Protecting your home is easy and affordable with a do-it-yourself security system. Completely wireless sets can be installed in 30 minutes or less. Here are the top home security companies that sell DIY security kits and à la carte equipment.
About Protect America
The best home security systems used to require hardwiring and professional installation. This put security out of reach for most renters, and it locked homeowners into long contracts. Modern wireless systems are designed for easy self-installation and give customers more flexibility. Here are points to consider about DIY security for renters and homeowners.
Completely wireless and cellular DIY home security systems have advantages over those with hard wiring and landline connections. Most importantly, wireless systems are less vulnerable to being disabled by criminals. Renters in particular also prefer wireless systems because 1) wireless sets don’t require adding holes to rentals’ walls and 2) wireless equipment is portable. When you move to another home, you can take your wireless security system with you. Whether you rent or own your next home, you can use the wireless set with month-to-month monitoring or lock in a rate for a year or longer.
Homeowners, unlike renters, can choose any type of home security system. Why are so many opting for wireless? The DIY aspect has big appeal — many homeowners love their privacy — plus the cost of wireless security equipment has dropped. Most importantly, wireless systems are generally the most secure. They even include mobile apps to let you remotely monitor system activity and control the alarm, locks, lights and other home features. Wireless security systems are so effective that homeowners can get big insurance discounts with proof of installation and monitoring.
Wireless DIY security systems offer the same benefits of hardwired systems, and more!
Here are the essential features and extras to consider.
A wireless control panel is primarily for arming/disarming the system. It has an alarm and can connect with emergency operators. Some control panels have live voice assist. Many have touchscreens for managing home automation and disaster prevention along with home security.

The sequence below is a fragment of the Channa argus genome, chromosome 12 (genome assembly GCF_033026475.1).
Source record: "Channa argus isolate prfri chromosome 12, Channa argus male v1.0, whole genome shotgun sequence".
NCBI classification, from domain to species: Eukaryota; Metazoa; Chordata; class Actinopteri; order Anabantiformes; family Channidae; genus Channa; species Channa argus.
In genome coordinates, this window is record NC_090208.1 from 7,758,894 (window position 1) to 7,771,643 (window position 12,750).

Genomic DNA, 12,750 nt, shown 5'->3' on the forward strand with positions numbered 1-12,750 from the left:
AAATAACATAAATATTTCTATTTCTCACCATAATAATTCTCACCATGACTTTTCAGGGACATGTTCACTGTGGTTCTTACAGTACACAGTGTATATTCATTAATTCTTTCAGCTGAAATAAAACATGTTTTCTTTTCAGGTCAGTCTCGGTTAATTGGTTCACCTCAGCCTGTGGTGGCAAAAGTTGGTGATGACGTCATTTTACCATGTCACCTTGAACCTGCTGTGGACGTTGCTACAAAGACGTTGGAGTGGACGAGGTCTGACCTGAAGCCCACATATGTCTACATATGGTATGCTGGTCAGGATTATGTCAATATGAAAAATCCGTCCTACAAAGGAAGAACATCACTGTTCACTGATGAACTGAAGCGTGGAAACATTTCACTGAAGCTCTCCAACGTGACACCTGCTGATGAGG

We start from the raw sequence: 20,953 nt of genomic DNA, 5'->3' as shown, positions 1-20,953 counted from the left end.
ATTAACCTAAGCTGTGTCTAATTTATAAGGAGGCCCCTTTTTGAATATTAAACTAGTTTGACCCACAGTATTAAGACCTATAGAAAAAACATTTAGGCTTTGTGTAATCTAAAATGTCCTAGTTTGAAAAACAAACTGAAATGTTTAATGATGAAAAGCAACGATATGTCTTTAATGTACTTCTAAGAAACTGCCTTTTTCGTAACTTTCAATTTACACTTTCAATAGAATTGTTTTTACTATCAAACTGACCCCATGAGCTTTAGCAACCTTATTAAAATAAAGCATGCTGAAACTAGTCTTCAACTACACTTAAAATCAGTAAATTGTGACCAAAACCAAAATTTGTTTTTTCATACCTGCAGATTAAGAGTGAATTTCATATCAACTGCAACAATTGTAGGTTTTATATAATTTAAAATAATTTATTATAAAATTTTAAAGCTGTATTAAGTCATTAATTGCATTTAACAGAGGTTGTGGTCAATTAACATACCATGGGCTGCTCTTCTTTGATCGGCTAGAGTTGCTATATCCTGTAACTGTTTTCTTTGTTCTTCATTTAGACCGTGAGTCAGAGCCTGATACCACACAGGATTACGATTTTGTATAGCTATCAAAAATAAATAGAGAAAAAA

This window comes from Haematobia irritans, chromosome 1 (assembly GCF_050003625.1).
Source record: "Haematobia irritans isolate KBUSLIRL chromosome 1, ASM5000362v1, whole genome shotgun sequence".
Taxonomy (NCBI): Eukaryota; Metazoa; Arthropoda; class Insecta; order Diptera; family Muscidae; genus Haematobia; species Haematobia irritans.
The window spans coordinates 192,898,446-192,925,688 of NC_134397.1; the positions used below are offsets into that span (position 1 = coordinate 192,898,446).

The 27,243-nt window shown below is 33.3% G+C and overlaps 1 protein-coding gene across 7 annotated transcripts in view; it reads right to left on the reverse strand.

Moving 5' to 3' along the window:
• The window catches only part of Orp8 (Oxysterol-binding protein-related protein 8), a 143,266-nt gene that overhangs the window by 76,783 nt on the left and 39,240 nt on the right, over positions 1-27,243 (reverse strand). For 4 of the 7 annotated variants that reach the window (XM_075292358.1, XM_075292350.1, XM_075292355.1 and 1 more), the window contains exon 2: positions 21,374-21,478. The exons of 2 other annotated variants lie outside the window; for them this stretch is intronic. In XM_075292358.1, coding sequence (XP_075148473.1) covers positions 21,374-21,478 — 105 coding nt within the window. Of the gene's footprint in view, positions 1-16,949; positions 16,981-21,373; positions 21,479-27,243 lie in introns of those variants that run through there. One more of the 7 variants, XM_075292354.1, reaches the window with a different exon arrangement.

Starter sets for DIY home security generally include two or three magnetic sensors for entryways. Each sensor has two main parts for placement on a window or door. If the system is armed then an alarm will sound when the two parts of a magnetic sensor are separated.
Most DIY home security sets include one or more infrared motion detectors. Depending on the product the range is a radius of about 100 to 400 feet. Many motion detectors are designed to distinguish household pets from human intruders.
Glass break sensors are popular add-ons for home security. These look similar to smoke detectors and are triggered by the specific sound of breaking glass. Glass break sensors need to be positioned with clear sightlines to the glass to receive input.
You can add panic buttons anywhere in your home -- shower walls included -- to provide added security in case of a home invasion or medical emergency. Panic buttons are also included on control panels, keychain fobs and necklace pendants.
Remote controls sized for keychains are included with most DIY home security systems. A keychain remote can arm/disarm your security system and also has a panic button. Some customers keep remotes in different rooms of their homes.
Wireless home security systems nowadays have companion apps for mobile access. Use your smartphone or computer to arm/disarm the system, monitor activity, control the lights and thermostat, and more.
DIY security systems have optional features for home automation. For example, they can be control centers for your thermostat and lights. Remote access with a mobile app lets you control your home and energy costs from anywhere in the world.
Wireless control panels can be monitored with powerful cellular radio signals to ensure a 24/7 line of communication to emergency operators. With hardwired systems, in contrast, there’s the risk of losing emergency contact when a landline is cut.